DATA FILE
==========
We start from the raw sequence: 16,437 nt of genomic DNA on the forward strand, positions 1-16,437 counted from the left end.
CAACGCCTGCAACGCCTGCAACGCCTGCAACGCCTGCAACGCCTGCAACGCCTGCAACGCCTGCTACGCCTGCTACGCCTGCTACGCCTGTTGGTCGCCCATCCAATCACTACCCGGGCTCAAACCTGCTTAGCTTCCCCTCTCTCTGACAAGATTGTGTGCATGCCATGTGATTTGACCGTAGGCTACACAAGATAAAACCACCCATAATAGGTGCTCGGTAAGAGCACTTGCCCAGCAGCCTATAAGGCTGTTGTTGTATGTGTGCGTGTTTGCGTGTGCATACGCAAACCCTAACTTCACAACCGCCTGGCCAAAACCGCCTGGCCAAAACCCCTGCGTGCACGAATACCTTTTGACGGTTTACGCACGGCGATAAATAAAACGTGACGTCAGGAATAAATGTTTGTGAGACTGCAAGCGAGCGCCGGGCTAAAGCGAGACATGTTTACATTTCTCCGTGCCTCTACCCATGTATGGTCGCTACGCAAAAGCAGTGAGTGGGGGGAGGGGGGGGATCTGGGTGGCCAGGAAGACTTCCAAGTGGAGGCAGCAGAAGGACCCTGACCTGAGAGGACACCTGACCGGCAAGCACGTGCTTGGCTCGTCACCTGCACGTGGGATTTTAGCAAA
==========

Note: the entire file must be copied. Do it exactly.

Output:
We start from the raw sequence: 16,437 nt of genomic DNA on the forward strand, positions 1-16,437 counted from the left end.
CAACGCCTGCAACGCCTGCAACGCCTGCAACGCCTGCAACGCCTGCAACGCCTGCAACGCCTGCTACGCCTGCTACGCCTGCTACGCCTGTTGGTCGCCCATCCAATCACTACCCGGGCTCAAACCTGCTTAGCTTCCCCTCTCTCTGACAAGATTGTGTGCATGCCATGTGATTTGACCGTAGGCTACACAAGATAAAACCACCCATAATAGGTGCTCGGTAAGAGCACTTGCCCAGCAGCCTATAAGGCTGTTGTTGTATGTGTGCGTGTTTGCGTGTGCATACGCAAACCCTAACTTCACAACCGCCTGGCCAAAACCGCCTGGCCAAAACCCCTGCGTGCACGAATACCTTTTGACGGTTTACGCACGGCGATAAATAAAACGTGACGTCAGGAATAAATGTTTGTGAGACTGCAAGCGAGCGCCGGGCTAAAGCGAGACATGTTTACATTTCTCCGTGCCTCTACCCATGTATGGTCGCTACGCAAAAGCAGTGAGTGGGGGGAGGGGGGGGATCTGGGTGGCCAGGAAGACTTCCAAGTGGAGGCAGCAGAAGGACCCTGACCTGAGAGGACACCTGACCGGCAAGCACGTGCTTGGCTCGTCACCTGCACGTGGGATTTTAGCAAA